Hilary Benn: We share Oxfams concern that the declining security situation in one area of North Darfur has forced them to close two of their local offices there. They hope their withdrawal will only be temporary, and are doing everything they can to reduce the humanitarian impact. Part of Oxfams work is building local capacity to manage emergency water and sanitation systems, and they are confident that the water supply will not deteriorate significantly in the immediate term.
We continue to press all parties in Darfur to implement the May 2006 Darfur Peace Agreement (DPA) and the 2004 N'Djamena ceasefire to which the Sudan Liberation Movement/Army (SLM/A) as a whole and the Justice and Equality Movement (JEM) agreed.
Mr. Hague: To ask the Secretary of State for International Development pursuant to his answer of 8 June 2006, Official Report, column 772W, on the Palestinian Territories, if he will place in the Library a copy of the UN's updated consolidated appeal for humanitarian assistance of 31 May. 
Hilary Benn: I have arranged for the document entitled Revised Emergency Appeal, 31 May 2006: Consolidated Appeals Process (CAP); Occupied Palestinian Territory, to be placed in the Libraries of the House.
Helen Jones: To ask the Secretary of State for International Development (1) what UK Government representation there is at the Public Private Infrastructure Advisory Facility; what UK involvement there is in its decision-making; and if he will make a statement; 
(2) what assessment he has made of (a) the value for money supplied from UK public funds of the Public Private Infrastructure Advisory Facility and (b) whether the facility provides quality development assistance which has positive impacts on citizens in developing countries by helping to relieve poverty; and on what evidence those assessments are based; 
(4) what recent assessment he has made of the (a) role and (b) value of the consensus-building activities of the Public Private Infrastructure Advisory Facility; and if he will make a statement; 
(5) what the timetable is for decision-making on the annual allocation of funds to the Public Private Infrastructure Advisory Facility; and what public consultation will take place prior to any decision on this allocation. 
Hilary Benn: Improving infrastructure is essential for achieving economic growth in developing countries. There is also a pressing need to increase the efficiency of infrastructure to give greater access to the poor and better value for money. Current investment flows are insufficient to fund these additional needs and the public sector alone cannot bridge the financing and efficiency gaps. A significant contribution from the private sector will be required. However, attracting private capital and participation is difficultaccording to World Bank figures, private investment in developing country infrastructure fell from US$ 49.6 billion in 1997 to US$ 12.5 billion in 2003.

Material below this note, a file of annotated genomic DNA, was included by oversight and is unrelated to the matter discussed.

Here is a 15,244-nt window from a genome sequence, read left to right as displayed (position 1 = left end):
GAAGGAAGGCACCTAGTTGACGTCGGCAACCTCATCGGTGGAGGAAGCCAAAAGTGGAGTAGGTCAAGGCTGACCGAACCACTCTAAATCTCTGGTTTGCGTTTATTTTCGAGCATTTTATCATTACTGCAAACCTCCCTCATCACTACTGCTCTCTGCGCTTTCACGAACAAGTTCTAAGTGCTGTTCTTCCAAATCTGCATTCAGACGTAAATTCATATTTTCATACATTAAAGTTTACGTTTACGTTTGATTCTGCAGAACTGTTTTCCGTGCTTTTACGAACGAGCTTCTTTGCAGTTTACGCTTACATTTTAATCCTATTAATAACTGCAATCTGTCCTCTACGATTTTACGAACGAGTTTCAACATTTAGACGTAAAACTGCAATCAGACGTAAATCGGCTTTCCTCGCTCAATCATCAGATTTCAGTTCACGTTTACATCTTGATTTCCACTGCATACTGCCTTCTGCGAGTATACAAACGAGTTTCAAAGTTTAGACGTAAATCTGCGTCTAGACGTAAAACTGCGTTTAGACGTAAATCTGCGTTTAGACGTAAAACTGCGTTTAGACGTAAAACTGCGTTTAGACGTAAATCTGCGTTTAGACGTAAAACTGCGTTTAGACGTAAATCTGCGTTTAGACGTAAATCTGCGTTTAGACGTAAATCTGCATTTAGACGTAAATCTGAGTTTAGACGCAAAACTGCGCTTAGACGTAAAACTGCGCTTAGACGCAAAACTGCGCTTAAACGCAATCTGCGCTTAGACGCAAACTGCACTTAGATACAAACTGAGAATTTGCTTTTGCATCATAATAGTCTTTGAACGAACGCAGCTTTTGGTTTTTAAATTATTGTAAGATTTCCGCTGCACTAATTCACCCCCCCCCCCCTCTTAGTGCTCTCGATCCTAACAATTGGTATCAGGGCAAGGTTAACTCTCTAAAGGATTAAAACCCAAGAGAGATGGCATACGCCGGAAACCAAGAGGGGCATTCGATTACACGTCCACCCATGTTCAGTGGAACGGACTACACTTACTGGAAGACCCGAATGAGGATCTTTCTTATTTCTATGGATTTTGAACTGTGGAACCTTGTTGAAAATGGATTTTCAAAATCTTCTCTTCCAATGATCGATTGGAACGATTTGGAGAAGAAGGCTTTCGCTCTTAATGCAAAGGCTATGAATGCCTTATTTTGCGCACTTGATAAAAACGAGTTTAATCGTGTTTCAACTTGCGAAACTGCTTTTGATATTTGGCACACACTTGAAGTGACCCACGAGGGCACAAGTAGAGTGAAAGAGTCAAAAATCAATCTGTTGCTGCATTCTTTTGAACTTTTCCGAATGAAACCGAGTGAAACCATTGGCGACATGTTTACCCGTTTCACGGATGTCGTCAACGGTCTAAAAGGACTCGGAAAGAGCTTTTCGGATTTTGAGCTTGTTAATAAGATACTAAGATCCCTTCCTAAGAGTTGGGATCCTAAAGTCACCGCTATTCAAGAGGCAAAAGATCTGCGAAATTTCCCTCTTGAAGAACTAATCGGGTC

Among the main constraints to successful private sector participation in infrastructure are the lack of appropriate policies, laws, regulations and institutions and the weak capacity of the public sector to effectively manage private sector involvement. The PPIAF is a global technical assistance facility managed by the World Bank to address these constraints and, where requested to do so by developing country governments, facilitate and, where appropriate, raise the quality of private sector involvement in infrastructure. The PPIAF is a good example of successful donor harmonization in development. It is supported by 14 donors with a wide range of skills, knowledge and experience. As of April 2006, it had approved US$ 108.7 million funding for 495 activities in 101 countries. This funding mobilised an additional US$ 59.8 million co-financing from Governments and other donors.
A particular strength of the PPIAF is its open and transparent systems of governance. These include procedures governing the application for, and allocation of, activity funds. As a partner in a multilateral facility, DFID abides by the endorsed systems and governance arrangements.
DFID fully endorses the PPIAF's objective to help developing countries to improve the quality of their infrastructure to the benefit of the poor through effective public-private partnerships. In practice, this is largely achieved by helping Governments improve their policies, laws, regulations and institutions (their enabling environment). Our other objectives are to encourage greater donor coordination in designing solutions to meet the demands of developing countries, reducing transaction costs for developing countries and effective dissemination of lessons learned.
DFID does not earmark its contribution to the PPIAF. Funding is pooled with that of other donors. The breakdown of total PPIAF expenditure in US$ by sector for each of the last three years is provided in the table. Future allocations will depend on demand from Governments of developing countries.